Microsoft Surface Pro 4 hands-on

Hey guys, we just got some hands-on time with the new Surface Pro 4 and we're going to share our impressions! On the, err, surface, the Surface Pro 4 doesn't look drastically different from its predecessor, but that's only upon some initial impressions. Like they say, the devil's in the details!


Although it feels familiar, the Surface Pro 4 is further refined and is, obviously, an impressive device that looks and feels premium with its metal build and thinned-out screen bezels. The tablet is a bit thinner and lighter than the Surface Pro 3, so if you ever held one and were left with positive impressions, the Pro 4 will be even nicer to you. The tablet is made of an aluminum alloy and feels sturdy and solid, but not heavy or bulky. Overall, the Surface Pro 4 is a classy bit of design work and one of the nicest looking tablets out there, period.


The Surface Pro 4's 12.3-inch screen is just 0.3 inches bigger than its predecessor's, which is a difference that's more felt than seen. You simply have a little bit of extra screen real estate to appreciate, which is always nice! The 3000 x 2000 resolution screen (3:2 ratio) is big and beautiful, with its pixel density of 267 pixels per inch making it appear very crisp at the typical work distance. Indeed, Microsoft packed a ton of pixels in this thing, and we can already tell that doing work or enjoying multimedia will be a blast on it!


As typical for the Surface Pro series, the fourth-generation tablet uses Intel's latest Core M processors (Skylake) and their integrated Iris Pro graphics. According to Intel, the improvements in the latest generation Core chips could contribute to a 50% increase in 3D graphics performance, although one still shouldn't expect to play the latest hi-end games at maximum detail. Still, the Surface Pro 4 has no trouble handling 4K video at 60 frames per second, and it's actually able to output it to 3 separate 4K displays simultaneously, should you need to do that. The Intel Skylake CPUs is kept company by up to 16GB of RAM and up to 1TB of storage! Microsoft promises a 9 hour battery life out of this thing, but we'll have to see how this pans out.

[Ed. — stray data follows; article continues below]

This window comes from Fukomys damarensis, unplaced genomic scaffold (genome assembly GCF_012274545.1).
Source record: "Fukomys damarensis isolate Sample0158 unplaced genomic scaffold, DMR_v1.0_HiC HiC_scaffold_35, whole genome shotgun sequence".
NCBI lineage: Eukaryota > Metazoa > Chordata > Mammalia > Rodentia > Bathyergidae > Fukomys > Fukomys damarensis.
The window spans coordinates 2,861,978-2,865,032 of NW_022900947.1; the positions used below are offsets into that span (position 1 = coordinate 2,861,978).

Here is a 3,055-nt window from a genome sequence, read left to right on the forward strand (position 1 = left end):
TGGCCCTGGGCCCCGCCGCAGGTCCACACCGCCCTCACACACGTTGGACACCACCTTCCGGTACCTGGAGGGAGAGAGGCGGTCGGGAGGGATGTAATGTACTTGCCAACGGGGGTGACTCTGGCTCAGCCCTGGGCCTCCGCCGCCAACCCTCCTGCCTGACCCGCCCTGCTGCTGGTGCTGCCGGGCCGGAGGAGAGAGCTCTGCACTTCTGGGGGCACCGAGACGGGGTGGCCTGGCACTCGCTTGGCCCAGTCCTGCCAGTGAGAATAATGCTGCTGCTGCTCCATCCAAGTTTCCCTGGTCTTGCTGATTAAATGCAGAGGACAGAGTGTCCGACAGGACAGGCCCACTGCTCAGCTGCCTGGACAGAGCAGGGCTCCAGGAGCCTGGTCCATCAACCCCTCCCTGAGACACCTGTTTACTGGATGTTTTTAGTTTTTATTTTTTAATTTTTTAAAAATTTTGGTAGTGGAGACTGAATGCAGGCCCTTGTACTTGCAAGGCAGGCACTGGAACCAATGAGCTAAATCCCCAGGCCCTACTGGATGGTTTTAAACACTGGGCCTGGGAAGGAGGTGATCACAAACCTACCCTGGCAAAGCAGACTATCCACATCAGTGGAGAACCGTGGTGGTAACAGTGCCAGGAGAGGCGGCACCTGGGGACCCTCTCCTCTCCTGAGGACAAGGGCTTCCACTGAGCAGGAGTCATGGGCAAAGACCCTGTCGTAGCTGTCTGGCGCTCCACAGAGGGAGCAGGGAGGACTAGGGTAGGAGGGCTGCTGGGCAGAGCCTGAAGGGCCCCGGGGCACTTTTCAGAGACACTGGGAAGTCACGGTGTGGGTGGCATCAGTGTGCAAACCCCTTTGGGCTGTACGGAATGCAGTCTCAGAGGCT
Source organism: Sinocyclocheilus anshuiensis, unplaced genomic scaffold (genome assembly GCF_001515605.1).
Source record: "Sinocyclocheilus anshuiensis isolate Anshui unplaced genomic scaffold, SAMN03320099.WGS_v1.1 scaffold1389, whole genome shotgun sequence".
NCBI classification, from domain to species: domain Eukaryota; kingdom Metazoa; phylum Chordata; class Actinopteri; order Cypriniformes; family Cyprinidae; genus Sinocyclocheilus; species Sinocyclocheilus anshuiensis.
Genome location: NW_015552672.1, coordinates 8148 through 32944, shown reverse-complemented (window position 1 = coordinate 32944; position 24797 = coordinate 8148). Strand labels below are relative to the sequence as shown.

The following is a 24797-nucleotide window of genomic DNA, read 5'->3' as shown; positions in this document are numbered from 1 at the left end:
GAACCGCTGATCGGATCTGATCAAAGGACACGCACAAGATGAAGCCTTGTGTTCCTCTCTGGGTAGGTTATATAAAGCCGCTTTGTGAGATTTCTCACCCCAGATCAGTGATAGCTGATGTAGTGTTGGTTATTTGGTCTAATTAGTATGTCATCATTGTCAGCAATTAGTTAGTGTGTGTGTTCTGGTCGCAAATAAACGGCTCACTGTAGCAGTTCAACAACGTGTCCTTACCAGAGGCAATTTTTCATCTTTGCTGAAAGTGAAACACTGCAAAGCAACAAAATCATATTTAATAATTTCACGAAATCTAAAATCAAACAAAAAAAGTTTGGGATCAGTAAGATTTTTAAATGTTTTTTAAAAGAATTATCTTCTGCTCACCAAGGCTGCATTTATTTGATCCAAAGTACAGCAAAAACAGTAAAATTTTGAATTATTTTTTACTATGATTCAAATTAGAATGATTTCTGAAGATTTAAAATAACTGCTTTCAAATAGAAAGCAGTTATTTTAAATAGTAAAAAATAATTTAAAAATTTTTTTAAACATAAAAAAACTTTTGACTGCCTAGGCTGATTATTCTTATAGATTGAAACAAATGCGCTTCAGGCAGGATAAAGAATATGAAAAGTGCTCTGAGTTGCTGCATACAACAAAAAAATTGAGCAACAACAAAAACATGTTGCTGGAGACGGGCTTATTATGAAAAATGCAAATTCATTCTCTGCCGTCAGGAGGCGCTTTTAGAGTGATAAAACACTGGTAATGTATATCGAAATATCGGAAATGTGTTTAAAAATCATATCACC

The Surface Pro 4 sports a new and improved Surface Pen. The display an sense 1024 levels of pressure applied from its tip, and the Pen itself has improved precision while boasting a record 1-year battery life. Rather than housing it in a silo, MS simply let the Pen attach itself to the tablet via magnets, which is a simple and clever solution that we genuinely like. The pen itself is just fine to use, feeling almost as natural and response as writing with an actual pen or pencil on paper.


The Pro 4 has a reasonably competent camera setup, with an 8-megapixel autofocus cam on the back and a 5MP unit on the front. These will suffice for more than basic photography and video, as they have the fidelity and fast operation to cover that and all camera usage scenarios we could think of. Then again, shooting photos and videos with a huge 12.3-inch tablet isn't exactly an idea we're keen on, but it's gracious of Microsoft to put in these cameras, rather than a pair of afterthought units. It makes sense, as the typical Surface Pro user will be probably interested in taking photos of documents and presentations instead of sunsets and beaches, and making video calls rather than selfies.


Starting at $900 for the base model, the Surface Pro 4 is a "power user" tablet that will receive a warmer greeting from enterprise types rather than casual consumers. However, the price tag is justified by the functionality and premium hardware offered in the device.

We can easily imagine business users that are after a reliable tablet which integrates seamlessly with the Windows ecosystem deployed at work going after the Surface Pro 4, but Microsoft is yet to put out a tablet targeted towards the typical consumer.

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Surface Pro 4
  • Display 12.3 inches
    1824 x 2736 pixels
  • Camera 8 MP (Single camera)
    5 MP front
  • Hardware Intel Core-i7, 16GB RAM
  • Storage 1000GB, microSD
  • OS Windows 10 Pro



27. javy108

Posts: 1004; Member since: Jul 27, 2014

Its a little bit overpriced but even thou its beautiful.

24. Af1rPA

Posts: 712; Member since: Jun 12, 2014